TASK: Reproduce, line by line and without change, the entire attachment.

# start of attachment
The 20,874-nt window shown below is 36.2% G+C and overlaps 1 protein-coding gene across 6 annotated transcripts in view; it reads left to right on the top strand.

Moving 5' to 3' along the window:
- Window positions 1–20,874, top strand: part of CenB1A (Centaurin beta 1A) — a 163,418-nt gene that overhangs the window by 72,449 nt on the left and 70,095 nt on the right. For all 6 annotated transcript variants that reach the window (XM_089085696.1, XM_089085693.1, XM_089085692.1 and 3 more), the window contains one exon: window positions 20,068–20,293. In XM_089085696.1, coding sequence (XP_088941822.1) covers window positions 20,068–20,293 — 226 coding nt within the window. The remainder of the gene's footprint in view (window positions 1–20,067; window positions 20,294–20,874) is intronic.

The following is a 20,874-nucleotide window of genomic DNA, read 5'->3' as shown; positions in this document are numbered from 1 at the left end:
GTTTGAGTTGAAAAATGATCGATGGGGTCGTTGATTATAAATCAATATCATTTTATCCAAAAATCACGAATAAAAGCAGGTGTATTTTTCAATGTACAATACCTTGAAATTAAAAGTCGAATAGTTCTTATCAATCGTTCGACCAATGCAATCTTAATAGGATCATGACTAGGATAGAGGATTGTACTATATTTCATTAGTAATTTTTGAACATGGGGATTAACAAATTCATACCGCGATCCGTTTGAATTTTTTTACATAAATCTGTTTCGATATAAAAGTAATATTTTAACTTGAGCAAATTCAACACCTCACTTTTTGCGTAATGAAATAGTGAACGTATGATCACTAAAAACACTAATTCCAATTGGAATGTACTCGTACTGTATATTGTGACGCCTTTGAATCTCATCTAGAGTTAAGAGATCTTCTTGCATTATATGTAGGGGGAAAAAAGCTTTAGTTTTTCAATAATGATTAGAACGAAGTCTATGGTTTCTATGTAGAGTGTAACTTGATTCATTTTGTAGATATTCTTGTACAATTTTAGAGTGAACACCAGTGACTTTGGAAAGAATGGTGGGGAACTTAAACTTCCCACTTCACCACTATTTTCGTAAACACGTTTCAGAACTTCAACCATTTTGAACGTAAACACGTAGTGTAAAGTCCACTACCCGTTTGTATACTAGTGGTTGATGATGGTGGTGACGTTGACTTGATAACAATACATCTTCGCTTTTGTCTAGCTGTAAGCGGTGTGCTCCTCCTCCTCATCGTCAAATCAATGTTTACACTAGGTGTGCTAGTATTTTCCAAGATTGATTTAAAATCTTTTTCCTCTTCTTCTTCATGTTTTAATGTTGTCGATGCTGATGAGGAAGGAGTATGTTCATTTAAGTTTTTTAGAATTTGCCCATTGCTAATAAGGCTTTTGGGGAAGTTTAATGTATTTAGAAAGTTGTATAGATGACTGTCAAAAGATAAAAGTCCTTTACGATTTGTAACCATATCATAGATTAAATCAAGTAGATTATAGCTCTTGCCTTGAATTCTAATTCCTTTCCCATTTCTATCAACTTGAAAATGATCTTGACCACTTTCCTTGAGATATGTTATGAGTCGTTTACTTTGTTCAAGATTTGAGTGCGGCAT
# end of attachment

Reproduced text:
The 20,874-nt window shown below is 36.2% G+C and overlaps 1 protein-coding gene across 6 annotated transcripts in view; it reads left to right on the top strand.

Moving 5' to 3' along the window:
- Window positions 1–20,874, top strand: part of CenB1A (Centaurin beta 1A) — a 163,418-nt gene that overhangs the window by 72,449 nt on the left and 70,095 nt on the right. For all 6 annotated transcript variants that reach the window (XM_089085696.1, XM_089085693.1, XM_089085692.1 and 3 more), the window contains one exon: window positions 20,068–20,293. In XM_089085696.1, coding sequence (XP_088941822.1) covers window positions 20,068–20,293 — 226 coding nt within the window. The remainder of the gene's footprint in view (window positions 1–20,067; window positions 20,294–20,874) is intronic.

The following is a 20,874-nucleotide window of genomic DNA, read 5'->3' as shown; positions in this document are numbered from 1 at the left end:
GTTTGAGTTGAAAAATGATCGATGGGGTCGTTGATTATAAATCAATATCATTTTATCCAAAAATCACGAATAAAAGCAGGTGTATTTTTCAATGTACAATACCTTGAAATTAAAAGTCGAATAGTTCTTATCAATCGTTCGACCAATGCAATCTTAATAGGATCATGACTAGGATAGAGGATTGTACTATATTTCATTAGTAATTTTTGAACATGGGGATTAACAAATTCATACCGCGATCCGTTTGAATTTTTTTACATAAATCTGTTTCGATATAAAAGTAATATTTTAACTTGAGCAAATTCAACACCTCACTTTTTGCGTAATGAAATAGTGAACGTATGATCACTAAAAACACTAATTCCAATTGGAATGTACTCGTACTGTATATTGTGACGCCTTTGAATCTCATCTAGAGTTAAGAGATCTTCTTGCATTATATGTAGGGGGAAAAAAGCTTTAGTTTTTCAATAATGATTAGAACGAAGTCTATGGTTTCTATGTAGAGTGTAACTTGATTCATTTTGTAGATATTCTTGTACAATTTTAGAGTGAACACCAGTGACTTTGGAAAGAATGGTGGGGAACTTAAACTTCCCACTTCACCACTATTTTCGTAAACACGTTTCAGAACTTCAACCATTTTGAACGTAAACACGTAGTGTAAAGTCCACTACCCGTTTGTATACTAGTGGTTGATGATGGTGGTGACGTTGACTTGATAACAATACATCTTCGCTTTTGTCTAGCTGTAAGCGGTGTGCTCCTCCTCCTCATCGTCAAATCAATGTTTACACTAGGTGTGCTAGTATTTTCCAAGATTGATTTAAAATCTTTTTCCTCTTCTTCTTCATGTTTTAATGTTGTCGATGCTGATGAGGAAGGAGTATGTTCATTTAAGTTTTTTAGAATTTGCCCATTGCTAATAAGGCTTTTGGGGAAGTTTAATGTATTTAGAAAGTTGTATAGATGACTGTCAAAAGATAAAAGTCCTTTACGATTTGTAACCATATCATAGATTAAATCAAGTAGATTATAGCTCTTGCCTTGAATTCTAATTCCTTTCCCATTTCTATCAACTTGAAAATGATCTTGACCACTTTCCTTGAGATATGTTATGAGTCGTTTACTTTGTTCAAGATTTGAGTGCGGCAT